Danny Wang, principal of Danny Wang Design in Newport Beach, California, describes all-encompassing pools in another way: stretching beyond the typical backyard. He says his firm’s projects include a pool over 100 feet long that lines a house on three sides, one whose water stretches from front yard to back, and others that are as big as their partnering homes’ footprints.

“We’ve been building bigger and bigger pools,” Wang says. “It’s like a private resort for clients, versus going to a five-star hotel where they have to share it with lots of people.”


Additional technological advancements are taking outdoor living to the next level with the latest trends in entertainment, outdoor grilling, and even pool camouflaging.

Danny Wang Design creates residential spaces to feel like private five-star resorts. Photographs by Jimi Smith.

One of Thevenot’s large residential pool projects includes an 80-inch television that rises out of a water feature to pivot 360 degrees. Bluetooth technology ties everything together: grilling temperatures, lighting, fire and water features, music, and underwater speakers.

Thevenot also points to technology from the company Twinscape. It lets pool owners maximize a smaller space via a hydraulic system that moves the floating pool floor up, creating an extra patio or even dance floor, with the water relocated underneath.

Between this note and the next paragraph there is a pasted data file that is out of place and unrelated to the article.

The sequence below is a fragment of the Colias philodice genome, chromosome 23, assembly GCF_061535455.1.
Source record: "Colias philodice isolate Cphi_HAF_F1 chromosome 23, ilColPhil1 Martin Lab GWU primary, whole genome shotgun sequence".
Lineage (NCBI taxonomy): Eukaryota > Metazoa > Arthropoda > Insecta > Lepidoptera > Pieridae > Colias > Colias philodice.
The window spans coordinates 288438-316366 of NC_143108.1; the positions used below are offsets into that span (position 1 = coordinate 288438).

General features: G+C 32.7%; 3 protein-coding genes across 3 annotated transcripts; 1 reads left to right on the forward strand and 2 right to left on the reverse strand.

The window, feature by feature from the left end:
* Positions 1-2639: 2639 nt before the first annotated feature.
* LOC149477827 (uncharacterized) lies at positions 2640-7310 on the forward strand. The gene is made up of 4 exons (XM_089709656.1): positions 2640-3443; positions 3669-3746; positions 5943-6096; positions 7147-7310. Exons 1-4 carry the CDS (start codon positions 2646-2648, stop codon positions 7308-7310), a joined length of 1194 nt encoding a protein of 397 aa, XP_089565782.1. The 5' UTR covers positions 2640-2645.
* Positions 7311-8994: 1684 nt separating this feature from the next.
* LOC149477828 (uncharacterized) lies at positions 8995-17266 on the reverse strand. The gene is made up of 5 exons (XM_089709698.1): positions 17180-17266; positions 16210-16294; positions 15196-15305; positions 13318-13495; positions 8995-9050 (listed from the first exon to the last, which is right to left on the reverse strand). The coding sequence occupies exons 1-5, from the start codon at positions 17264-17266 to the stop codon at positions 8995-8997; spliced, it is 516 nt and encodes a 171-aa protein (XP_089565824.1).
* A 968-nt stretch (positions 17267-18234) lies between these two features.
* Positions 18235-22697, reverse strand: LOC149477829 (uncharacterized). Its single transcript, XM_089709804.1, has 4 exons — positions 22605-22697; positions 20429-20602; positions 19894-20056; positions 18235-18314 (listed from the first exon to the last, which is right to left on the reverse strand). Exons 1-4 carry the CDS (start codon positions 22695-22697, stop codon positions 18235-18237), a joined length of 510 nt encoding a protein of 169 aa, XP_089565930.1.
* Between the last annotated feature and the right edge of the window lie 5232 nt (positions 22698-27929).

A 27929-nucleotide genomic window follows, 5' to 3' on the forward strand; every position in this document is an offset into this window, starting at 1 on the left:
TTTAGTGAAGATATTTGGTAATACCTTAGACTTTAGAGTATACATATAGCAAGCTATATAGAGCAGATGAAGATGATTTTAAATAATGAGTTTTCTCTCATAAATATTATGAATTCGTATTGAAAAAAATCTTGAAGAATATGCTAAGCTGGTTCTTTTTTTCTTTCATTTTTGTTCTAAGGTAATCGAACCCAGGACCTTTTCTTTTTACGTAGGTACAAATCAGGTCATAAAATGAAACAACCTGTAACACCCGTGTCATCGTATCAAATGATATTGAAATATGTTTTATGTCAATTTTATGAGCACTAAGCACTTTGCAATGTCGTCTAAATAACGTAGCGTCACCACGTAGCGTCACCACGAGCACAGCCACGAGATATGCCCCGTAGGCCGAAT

Pool designers say that homeowners continue to look for additional ways to connect with family and friends outside. For instance, Gibbs says his firm is installing more and more cocktail pools with a constant depth of about four feet, plus benches and lighting for daytime and nighttime use. He says they’re very good for small yards and adult-style living.

“Cocktail pools invite conversation: the phone is left on the lounge chair and real eye-to-eye interaction begins,” he says. “The result is refreshing water and refreshing human contact with a cold beverage and laughter.”

Likewise, design trends are getting more personalized. “Integrating the architectural design of the home into the poolscape elevates the perception of the backyard space,” Gibbs says.

That can be true even for pools that don’t always lend themselves to such designs, such as modern pools that embrace clean lines and streamlined materials, points out Ray Corral, president of Mosaicist, Inc., in Coral Gables, Florida. “We take the actual design of the home—the same squares, the same space areas—and make a design out of it to fit the pool bottom,” he says.

Mosaicist, Inc. marries what clients like from their home with the pool. Photograph by Kruikoff Photography.

Instead of a generic pattern, they’ll make a mosaic using one-foot by one-foot squares based on a single property motif. Inspiration might come from the iron work on a railing, a pretty archway, a floorplan, or even a special flower in the garden.

“It’s ultra-personal; it marries what they like from their home with the pool itself,” summarizes Corral. “The effect dresses up a modern, clean-lined pool in a way that you never thought possible.”

Trends like these show that the outdoor living trend continues to grow in strength and interest thanks to cutting-edge technology, personalized design, and poolscapes that are limited only by their owners’ imaginations.,,,